In the winter months, homes in Nevada could look like cakes with white icing on top. While the snow looks pretty, it may damage your roof if you let it remain there. Heat from the sun or from the house will make the snow melt, but debris or thick snow may block water from draining down your gutters; the water may then refreeze near the eaves. Through the course of many thaw-freeze cycles, a thick barrier called an ice dam forms.
Ice dams retain water and allow it to seep underneath the shingles. Once this water freezes, the ice expands and pries the shingles off of the roof. Shingles are tightly layered to form a waterproof barrier, so when they’re loosened, a water leak may form. Leaks can promote the growth of toxic mold in your attic and cause wooden substructures to rot.
The damage ice dams cause could cost you thousands of dollars in roof repairs. Thankfully, you can avoid this outcome by using nifty gadgets like roof de-icing cables. While our roofing specialists at D&D Roofing do recommend that you have these installed, there are some pros and cons of using this tool.
Your electricity bill will go up
De-icing cables use electricity to generate heat and melt roof ice and snow. The most basic types activate and maintain a certain temperature once they’re plugged in. These are the most affordable, but they can run up your electricity bill in the long run. Other types of de-icing cables have thermostats to help them self-regulate their temperature. That is, they can reduce power consumption when it’s not so cold outside, but increase heat production when the temperature drops.
Usage tip: During days when it’s extremely cold, it’s best to keep your de-icing cables turned off. This sounds counterintuitive, but since snow would not melt during these occasions, there’d be no water to drain off of your roof. When temperatures rise and start melting snow once again, that’s when you reactivate your de-icing system.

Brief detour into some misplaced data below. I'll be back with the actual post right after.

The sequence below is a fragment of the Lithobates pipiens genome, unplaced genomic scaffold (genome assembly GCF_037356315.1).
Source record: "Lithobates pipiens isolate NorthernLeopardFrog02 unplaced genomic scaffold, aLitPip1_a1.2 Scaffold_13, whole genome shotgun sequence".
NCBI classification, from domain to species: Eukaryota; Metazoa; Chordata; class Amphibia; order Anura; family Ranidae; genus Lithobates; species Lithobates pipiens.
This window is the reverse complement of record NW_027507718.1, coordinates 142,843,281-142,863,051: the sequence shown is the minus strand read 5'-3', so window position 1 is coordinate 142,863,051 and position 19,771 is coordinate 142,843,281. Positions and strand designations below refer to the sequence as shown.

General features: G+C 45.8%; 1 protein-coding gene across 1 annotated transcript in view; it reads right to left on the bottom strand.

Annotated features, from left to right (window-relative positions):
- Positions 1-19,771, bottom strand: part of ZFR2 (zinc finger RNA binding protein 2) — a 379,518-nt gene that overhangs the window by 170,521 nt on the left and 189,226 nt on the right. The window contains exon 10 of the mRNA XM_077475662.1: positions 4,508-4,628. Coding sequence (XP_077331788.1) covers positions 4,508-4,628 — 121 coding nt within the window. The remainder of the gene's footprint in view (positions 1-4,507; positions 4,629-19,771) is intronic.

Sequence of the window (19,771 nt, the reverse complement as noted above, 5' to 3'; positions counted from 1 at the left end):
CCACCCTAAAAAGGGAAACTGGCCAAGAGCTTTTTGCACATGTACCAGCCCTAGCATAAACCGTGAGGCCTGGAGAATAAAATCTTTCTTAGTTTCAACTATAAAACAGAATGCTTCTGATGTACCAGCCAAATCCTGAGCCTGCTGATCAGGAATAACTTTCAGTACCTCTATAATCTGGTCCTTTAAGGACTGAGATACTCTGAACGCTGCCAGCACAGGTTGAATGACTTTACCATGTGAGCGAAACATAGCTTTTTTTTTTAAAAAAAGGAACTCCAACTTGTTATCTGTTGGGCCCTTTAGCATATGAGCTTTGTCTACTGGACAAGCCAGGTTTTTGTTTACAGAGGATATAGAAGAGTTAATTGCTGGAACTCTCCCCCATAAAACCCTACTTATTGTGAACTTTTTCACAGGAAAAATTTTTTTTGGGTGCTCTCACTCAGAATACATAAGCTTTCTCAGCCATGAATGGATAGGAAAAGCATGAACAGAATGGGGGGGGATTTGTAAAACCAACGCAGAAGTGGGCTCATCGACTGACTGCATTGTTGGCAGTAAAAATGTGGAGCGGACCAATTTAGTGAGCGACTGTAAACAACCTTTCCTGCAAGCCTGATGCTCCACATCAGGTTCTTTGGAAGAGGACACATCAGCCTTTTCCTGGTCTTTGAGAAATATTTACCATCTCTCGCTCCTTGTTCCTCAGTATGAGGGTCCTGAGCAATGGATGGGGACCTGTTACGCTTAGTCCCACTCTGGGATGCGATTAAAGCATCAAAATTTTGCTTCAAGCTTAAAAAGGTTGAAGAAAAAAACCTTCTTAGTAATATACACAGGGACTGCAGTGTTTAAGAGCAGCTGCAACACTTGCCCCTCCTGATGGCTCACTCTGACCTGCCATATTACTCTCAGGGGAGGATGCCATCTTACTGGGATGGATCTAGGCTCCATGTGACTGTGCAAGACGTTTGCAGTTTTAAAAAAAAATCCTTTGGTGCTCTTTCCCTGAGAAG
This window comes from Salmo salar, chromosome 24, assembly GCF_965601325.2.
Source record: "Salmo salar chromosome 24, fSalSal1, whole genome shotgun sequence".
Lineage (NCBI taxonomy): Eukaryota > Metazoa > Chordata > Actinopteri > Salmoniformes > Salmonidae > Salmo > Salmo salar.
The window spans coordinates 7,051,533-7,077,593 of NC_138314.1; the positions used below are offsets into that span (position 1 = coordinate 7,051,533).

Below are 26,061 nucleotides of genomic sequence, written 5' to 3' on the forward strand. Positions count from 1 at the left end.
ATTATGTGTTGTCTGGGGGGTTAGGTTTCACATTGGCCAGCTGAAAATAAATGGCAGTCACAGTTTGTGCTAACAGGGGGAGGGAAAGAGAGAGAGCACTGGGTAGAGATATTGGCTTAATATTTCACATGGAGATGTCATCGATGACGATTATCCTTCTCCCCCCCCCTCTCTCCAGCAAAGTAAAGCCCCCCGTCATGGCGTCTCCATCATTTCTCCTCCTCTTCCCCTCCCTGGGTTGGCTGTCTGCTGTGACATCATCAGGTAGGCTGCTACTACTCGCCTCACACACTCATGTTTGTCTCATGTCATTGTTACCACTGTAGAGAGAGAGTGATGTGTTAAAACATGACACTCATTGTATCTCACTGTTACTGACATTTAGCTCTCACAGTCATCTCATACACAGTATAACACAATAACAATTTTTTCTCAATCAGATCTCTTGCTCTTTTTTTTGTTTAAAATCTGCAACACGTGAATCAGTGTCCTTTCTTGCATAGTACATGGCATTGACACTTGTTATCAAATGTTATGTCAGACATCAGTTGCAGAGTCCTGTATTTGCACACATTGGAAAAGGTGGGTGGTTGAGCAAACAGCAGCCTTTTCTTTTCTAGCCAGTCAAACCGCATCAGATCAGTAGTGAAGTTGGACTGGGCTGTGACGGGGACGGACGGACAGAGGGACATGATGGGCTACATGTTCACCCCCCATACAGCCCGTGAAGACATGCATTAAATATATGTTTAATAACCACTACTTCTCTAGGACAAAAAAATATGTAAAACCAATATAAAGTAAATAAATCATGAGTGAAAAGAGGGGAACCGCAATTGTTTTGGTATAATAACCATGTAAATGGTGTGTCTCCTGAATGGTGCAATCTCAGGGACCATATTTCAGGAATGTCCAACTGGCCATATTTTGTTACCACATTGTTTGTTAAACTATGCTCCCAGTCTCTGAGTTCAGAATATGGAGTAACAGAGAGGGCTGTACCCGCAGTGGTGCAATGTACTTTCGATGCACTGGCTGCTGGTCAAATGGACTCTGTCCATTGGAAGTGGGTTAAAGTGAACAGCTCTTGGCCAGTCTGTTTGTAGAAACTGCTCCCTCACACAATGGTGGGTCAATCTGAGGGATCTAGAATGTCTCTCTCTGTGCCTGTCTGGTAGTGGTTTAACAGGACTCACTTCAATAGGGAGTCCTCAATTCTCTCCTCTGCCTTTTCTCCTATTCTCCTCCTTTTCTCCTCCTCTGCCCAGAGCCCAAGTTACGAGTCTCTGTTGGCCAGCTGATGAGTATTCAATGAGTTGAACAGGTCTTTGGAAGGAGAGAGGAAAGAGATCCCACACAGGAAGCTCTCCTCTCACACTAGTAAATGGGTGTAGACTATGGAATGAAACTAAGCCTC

Best installed by professionals
We’re not saying this just because we’re pitching our services here, but because roof installations, especially during winter, entails quite a bit of risk. You must take precautions such as de-icing your setup area to prevent slip-and-fall accidents and clearing your roof of debris and snow. You’ll want to use a ladder with rubberized rungs and have someone keep it steady while you climb. Since de-icing cables are electrical equipment, you must test it first and follow safety protocols like using outdoor GFCI electrical outlets. Last but not least, the cables must be installed in a particular way and with consideration for the sun’s orientation and the general direction of the wind to achieve maximum effectiveness.
Experienced DIYers would find installing these cables easy enough, but if you’re not comfortable working from a great height, then it’s best to call your friendly neighborhood roofers.
Roof de-icing cables are effective, but may need to be installed in stages
When installing these cables, keep in mind that the ultimate goal is to let the water from melting snow flow into your gutter. That is, some ice may still form on your roof, but not so much as to eventually cause damage to your shingles.
After installation, you must monitor your roof because there may be a few odd places beyond the wired area where ice dams would form. When this happens, you’ll need to put up supplemental cables or come up with other ways to fix those problem areas.